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Iranian media compares Trump to Ahmadinejad amid Tillerson dismissal

Iranian media draw parallels between President Donald Trump and Iran’s former President Mahmoud Ahmadinejad amid the dismissal of Rex Tillerson.
U.S. President Donald Trump and Secretary of State Rex Tillerson look up during a Cabinet meeting at the White House in Washington, U.S., November 20, 2017.  REUTERS/Kevin Lamarque - RC1F667E9200

US President Donald Trump’s sudden firing of Secretary of State Rex Tillerson has sparked comparisons in the Iranian media to the behavior of former hard-line President Mahmoud Ahmadinejad.

On March 13, immediately after Trump announced the dismissal of Tillerson through his Twitter account, Iranian news outlets covered it extensively while many were reminded of Ahmadinejad’s 2010 firing of then Foreign Minister Manouchehr Mottaki while the latter was on a trip to Senegal.

The moderate news site Entekhab said March 13, “The similarities of Mottaki's and Tillerson’s dismissals more than anything demonstrate the manner of governance by Trump and Ahmadinejad. Trump's and Ahmadinejad’s method [of governing] is based on populism. Excited speeches and using colloquial language, sudden decisions and unilateralism in decision-making are common qualities of these two [figures].”

Meanwhile, the ultra-conservative Javan newspaper, considered close to the Islamic Revolutionary Guard Corps, described the dismissal of Tillerson as the result of Iran’s “resistance.”

Under the headline “Firing Tillerson in order to withdraw from the JCPOA [Joint Comprehensive Plan of Action],” Javan wrote March 14, “In a statement, Trump considered his disagreement with Tillerson, namely over the issue of the JCPOA, as the reason for Tillerson’s dismissal. In fact, Iran’s resistance and its commitment to the JCPOA has divided Trump’s Cabinet and US foreign policy.”

Referring to the recent meeting between Trump and Israeli Prime Minister Benjamin Netanyahu in the White House, Javan wrote, “Tillerson was among the members of Trump’s Cabinet who had doubts about withdrawing from the JCPOA, and given recent agreements between the White House and Zionists about leaving the JCPOA, there was a need for dismissing [Tillerson].”

Moderate Asr-e Iran addressed the issue of CIA Director Mike Pompeo replacing Tillerson, writing March 14, “Now, with Pompeo finding his way to the State Department, a person is in the position of enforcing the orders and decisions of the Trump administration about Iran who is one of the staunch opponents of the Islamic Republic and who seeks the pursuit of the regime change approach.”

Asr-e Iran continued, “It seems that the Islamic Republic of Iran’s relationship with the United States is on the verge of entering its most tense period in the past four decades … and if the Senate approves him [Pompeo], a figure will take the lead of the diplomacy apparatus who doesn’t like diplomatic language with reference to Iran and is an advocate of harsh behavior and even war.”

Furthermore, hard-line Vatan-e-Emrooz daily argued that the most important objective behind the appointment of Pompeo is to attack the nuclear deal.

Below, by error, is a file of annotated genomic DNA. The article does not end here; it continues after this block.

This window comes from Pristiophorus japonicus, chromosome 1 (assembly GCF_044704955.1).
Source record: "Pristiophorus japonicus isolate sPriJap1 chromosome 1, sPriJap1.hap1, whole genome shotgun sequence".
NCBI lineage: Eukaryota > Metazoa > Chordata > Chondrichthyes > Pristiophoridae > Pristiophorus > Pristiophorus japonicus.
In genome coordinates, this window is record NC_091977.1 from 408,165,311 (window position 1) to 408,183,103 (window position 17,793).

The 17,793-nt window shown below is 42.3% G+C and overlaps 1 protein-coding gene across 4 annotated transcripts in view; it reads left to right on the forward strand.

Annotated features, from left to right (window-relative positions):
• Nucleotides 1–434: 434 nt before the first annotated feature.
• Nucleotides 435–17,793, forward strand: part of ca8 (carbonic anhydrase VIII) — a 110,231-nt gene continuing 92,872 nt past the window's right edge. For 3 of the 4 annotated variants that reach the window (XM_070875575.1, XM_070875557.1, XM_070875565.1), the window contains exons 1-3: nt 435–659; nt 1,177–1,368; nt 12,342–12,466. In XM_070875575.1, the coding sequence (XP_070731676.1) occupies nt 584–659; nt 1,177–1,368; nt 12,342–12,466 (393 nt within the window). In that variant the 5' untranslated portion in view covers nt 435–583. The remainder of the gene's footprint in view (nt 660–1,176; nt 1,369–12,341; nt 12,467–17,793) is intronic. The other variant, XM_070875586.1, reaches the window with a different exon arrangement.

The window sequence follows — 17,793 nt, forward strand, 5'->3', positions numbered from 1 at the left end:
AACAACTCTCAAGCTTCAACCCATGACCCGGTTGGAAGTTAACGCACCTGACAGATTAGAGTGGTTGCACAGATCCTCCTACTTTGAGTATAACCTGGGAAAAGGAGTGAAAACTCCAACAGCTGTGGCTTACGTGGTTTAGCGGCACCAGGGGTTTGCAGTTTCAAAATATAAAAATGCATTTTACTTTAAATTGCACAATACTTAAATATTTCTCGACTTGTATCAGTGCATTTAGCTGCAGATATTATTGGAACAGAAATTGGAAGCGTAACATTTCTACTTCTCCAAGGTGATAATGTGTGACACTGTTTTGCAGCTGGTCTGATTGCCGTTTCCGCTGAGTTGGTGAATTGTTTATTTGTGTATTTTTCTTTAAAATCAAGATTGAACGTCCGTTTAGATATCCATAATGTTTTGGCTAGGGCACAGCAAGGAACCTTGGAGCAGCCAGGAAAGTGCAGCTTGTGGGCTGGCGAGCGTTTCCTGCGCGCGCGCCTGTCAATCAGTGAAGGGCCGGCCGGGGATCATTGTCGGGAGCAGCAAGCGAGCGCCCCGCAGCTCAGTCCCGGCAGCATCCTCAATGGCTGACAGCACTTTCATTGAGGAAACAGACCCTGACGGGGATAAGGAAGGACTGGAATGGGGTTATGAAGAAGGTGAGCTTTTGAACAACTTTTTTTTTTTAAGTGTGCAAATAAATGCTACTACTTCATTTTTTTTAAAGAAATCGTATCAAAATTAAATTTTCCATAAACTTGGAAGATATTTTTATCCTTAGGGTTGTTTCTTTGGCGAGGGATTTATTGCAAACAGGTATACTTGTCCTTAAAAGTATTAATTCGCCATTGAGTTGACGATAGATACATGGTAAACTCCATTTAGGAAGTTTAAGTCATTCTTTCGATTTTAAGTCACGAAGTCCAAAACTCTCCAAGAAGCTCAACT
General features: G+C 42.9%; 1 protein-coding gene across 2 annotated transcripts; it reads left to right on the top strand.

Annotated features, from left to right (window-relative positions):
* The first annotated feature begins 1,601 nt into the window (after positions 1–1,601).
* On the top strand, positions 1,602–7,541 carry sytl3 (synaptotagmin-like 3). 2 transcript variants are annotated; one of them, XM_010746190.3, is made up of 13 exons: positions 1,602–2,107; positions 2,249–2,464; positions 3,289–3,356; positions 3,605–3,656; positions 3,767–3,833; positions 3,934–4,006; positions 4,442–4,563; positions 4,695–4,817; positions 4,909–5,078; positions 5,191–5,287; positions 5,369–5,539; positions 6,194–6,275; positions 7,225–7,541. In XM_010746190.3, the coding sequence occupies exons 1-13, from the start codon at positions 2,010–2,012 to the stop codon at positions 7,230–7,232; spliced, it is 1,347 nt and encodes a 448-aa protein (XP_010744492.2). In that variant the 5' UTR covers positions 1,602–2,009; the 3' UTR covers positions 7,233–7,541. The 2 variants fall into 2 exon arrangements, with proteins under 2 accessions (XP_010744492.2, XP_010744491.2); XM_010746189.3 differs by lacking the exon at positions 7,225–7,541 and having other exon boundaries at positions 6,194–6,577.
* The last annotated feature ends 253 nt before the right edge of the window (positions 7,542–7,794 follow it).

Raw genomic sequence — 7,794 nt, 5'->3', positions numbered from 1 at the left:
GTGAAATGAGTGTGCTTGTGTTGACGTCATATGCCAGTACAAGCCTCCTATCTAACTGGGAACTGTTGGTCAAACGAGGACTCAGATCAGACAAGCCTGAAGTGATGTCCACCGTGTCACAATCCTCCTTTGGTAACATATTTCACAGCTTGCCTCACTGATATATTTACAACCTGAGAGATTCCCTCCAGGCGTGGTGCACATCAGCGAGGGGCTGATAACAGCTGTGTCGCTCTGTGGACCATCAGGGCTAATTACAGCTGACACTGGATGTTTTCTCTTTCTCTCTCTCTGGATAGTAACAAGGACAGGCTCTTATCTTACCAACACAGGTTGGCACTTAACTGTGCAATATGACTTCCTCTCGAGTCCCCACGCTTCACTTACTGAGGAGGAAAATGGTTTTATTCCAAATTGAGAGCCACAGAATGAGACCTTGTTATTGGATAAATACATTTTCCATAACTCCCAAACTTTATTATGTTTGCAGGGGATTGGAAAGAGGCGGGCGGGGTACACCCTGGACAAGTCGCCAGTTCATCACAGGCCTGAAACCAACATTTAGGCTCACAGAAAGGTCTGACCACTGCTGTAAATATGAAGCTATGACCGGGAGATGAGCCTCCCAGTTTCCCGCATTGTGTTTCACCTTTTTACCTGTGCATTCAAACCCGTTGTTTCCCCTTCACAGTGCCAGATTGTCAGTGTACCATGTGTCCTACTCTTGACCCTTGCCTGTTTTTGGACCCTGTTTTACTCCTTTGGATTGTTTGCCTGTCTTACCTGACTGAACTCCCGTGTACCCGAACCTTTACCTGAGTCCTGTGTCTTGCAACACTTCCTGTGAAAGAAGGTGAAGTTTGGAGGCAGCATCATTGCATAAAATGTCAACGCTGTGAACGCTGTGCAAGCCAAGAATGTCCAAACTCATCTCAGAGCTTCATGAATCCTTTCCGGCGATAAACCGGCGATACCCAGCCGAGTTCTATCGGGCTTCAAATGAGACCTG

“Following the dismissal of Tillerson, the position of national security adviser H.R. McMaster, who supports the saving of the JCPOA, has been weakened, and it is possible that he will be the next Cabinet member facing dismissal,” added Vatan-e-Emrooz on March 14.

Moreover, Ali Khorram, a former representative of Iran at the UN headquarters in Geneva, wrote in an article in Reformist Arman daily March 14, “The effects of Rex Tillerson’s dismissal will be very profound for our country, region and the world. Initially, it will mean that the US president is on the side of hard-liners in the political society of America, and the unwise policies of Donald Trump will be intensified in all areas.”

Khorram said, “Trump and Pompeo are both proponents of applying increasing pressure on Iran, abolishing the nuclear deal or ‘improving’ it, acting against Iran in Syria and limiting Iran’s spheres of influence in Lebanon, Syria, Iraq and Yemen.”

Meanwhile, in a meeting with the Iranian parliament’s national security and foreign policy commission on March 14, Deputy Foreign Minister Abbas Araghchi said, “The Americans are serious about withdrawing from the JCPOA, and the recent change in the country’s State Department has been carried out for this purpose or is at the very least one of the reasons [for Tillerson’s dismissal].”

Araghchi said, “Under these circumstances, the Europeans strive to keep the Americans within the JCPOA, but to what extent Britain, France and Germany will be successful is not clear,” adding that Iran has made it clear to Europe that it will withdraw from the deal if the United States does.

Iran’s Foreign Ministry spokesman Bahram Qassemi also reacted to Tillerson’s dismissal, albeit cautiously, stating in his weekly press conference on March 14, “These changes are considered as the internal affairs of the United States, and the whole world is witnessing these changes. What is important for us is the policies and approaches of the US on global and international issues as well as toward Iran. We pursue these approaches and adopt our own stances.”

In other news, Reformist Mohammad Ali Najafi, who was chosen as mayor of Tehran less than seven months ago, has resigned from his post. While many considered his resignation as stemming from hard-liners’ pressures, the chairman of Tehran City Council, Mohsen Hashemi, said March 14 that Najafi’s resignation was due to health problems.

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